Studies on American women who practice Islam found that women who identified as Sunni Muslim were less likely to use all forms of contraception than Shia Muslims. Shia Muslim women were more likely to use the birth control pill than other types of contraceptives.

What is Judaism’s official stance on birth control?

The majority of rabbinic authorities believe and teach their followers that women may use contraception, but only certain forms of it. In Judaism, contraceptive methods must enable sexual intercourse to occur and happen without a barrier naturally. So, the pill and other forms of hormonal birth control are generally permitted. More liberal branches of Judaism allow all types of birth control. 90% of all surveyed practicing Jewish women use a contraceptive method.

Although birth control has been in existence for thousands of years, it is still the center of much debate. Since the invention of the pill, that debate has only increased. As the U.S. attempts to change their healthcare system, these debates will continue. As long as healthcare coverage remains tied to a person’s employer, women of reproductive age who work for a religious entity may find themselves unwittingly drawn into the controversies surrounding the pill and other forms of contraceptive.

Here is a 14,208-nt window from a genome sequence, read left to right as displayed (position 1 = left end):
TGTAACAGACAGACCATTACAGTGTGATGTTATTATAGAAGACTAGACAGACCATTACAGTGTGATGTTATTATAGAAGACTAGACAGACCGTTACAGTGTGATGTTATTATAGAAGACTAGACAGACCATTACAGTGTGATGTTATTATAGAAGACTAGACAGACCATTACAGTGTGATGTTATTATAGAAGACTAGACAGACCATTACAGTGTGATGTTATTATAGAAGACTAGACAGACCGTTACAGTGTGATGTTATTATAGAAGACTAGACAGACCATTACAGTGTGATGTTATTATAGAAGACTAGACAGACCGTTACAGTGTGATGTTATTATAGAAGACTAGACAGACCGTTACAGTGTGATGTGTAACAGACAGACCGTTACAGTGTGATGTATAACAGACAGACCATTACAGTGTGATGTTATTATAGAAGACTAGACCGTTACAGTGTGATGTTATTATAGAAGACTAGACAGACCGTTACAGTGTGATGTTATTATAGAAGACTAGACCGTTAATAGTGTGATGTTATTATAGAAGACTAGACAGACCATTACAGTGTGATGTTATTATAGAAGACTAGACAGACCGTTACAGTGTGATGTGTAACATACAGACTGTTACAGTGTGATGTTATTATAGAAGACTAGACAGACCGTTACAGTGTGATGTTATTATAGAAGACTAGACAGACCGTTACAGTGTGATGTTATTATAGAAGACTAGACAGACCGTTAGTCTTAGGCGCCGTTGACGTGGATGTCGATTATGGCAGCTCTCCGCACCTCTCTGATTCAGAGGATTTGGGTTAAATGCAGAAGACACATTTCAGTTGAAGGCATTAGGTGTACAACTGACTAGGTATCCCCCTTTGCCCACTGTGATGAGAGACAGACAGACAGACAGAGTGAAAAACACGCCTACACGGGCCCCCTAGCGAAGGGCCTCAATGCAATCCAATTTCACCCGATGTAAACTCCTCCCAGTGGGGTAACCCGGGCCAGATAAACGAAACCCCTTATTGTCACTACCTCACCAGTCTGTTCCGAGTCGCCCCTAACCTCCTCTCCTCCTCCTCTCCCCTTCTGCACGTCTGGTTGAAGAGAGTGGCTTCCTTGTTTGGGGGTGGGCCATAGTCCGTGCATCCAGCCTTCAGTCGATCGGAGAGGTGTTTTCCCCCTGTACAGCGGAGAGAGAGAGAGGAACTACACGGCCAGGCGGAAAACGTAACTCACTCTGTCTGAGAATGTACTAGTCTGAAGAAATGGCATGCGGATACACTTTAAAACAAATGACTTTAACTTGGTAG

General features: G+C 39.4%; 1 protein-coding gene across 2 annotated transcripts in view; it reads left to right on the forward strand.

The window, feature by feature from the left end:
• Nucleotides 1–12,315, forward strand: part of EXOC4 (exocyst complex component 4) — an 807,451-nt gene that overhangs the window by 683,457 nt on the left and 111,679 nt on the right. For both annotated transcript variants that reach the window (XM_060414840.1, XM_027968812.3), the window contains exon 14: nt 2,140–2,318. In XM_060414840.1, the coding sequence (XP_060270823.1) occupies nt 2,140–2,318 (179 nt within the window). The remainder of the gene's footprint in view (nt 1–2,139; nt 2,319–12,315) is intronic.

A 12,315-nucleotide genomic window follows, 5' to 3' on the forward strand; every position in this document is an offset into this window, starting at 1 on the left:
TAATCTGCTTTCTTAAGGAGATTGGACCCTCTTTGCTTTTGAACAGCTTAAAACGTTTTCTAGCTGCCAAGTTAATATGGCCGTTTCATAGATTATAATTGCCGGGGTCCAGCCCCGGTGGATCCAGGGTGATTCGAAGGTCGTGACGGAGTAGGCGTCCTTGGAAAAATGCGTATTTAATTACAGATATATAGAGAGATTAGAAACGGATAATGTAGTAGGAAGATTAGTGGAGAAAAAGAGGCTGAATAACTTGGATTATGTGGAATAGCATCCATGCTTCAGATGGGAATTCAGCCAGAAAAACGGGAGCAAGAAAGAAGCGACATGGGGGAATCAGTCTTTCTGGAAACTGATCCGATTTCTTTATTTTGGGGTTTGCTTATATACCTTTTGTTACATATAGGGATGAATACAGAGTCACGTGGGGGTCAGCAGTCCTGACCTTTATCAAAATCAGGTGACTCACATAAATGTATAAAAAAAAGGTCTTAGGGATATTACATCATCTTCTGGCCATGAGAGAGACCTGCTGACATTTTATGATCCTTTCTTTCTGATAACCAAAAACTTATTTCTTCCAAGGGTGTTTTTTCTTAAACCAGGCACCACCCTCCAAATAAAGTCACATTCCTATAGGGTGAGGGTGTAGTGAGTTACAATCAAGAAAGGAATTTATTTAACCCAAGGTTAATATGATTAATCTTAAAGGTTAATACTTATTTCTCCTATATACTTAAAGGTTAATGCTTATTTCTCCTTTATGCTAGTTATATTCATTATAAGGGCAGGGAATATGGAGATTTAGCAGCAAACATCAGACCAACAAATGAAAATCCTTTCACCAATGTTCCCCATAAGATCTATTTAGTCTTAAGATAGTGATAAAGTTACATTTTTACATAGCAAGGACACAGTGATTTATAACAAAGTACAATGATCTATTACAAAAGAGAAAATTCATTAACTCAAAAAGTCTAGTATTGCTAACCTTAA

Fortunately, there are many different types of effective and affordable birth control that women can obtain without the input of a religiously-affiliated employer. Are you curious about what type of birth control can work for you? The doctors at Pandia Health are standing by to answer any questions you may have about contraceptive use. Please sign up with Pandia Health today and have safe, affordable birth control delivered straight to your door.

Disclaimer: The views expressed in this article intend to inform and induce conversation. They are the views of the author and do not necessarily represent the views of Pandia Health, and are for informational purposes only, even if and to the extent that this article features the advice of physicians and medical practitioners. This article is not, nor is it intended to be, a substitute for professional medical advice, diagnosis or treatment, and should never be relied upon for specific medical advice.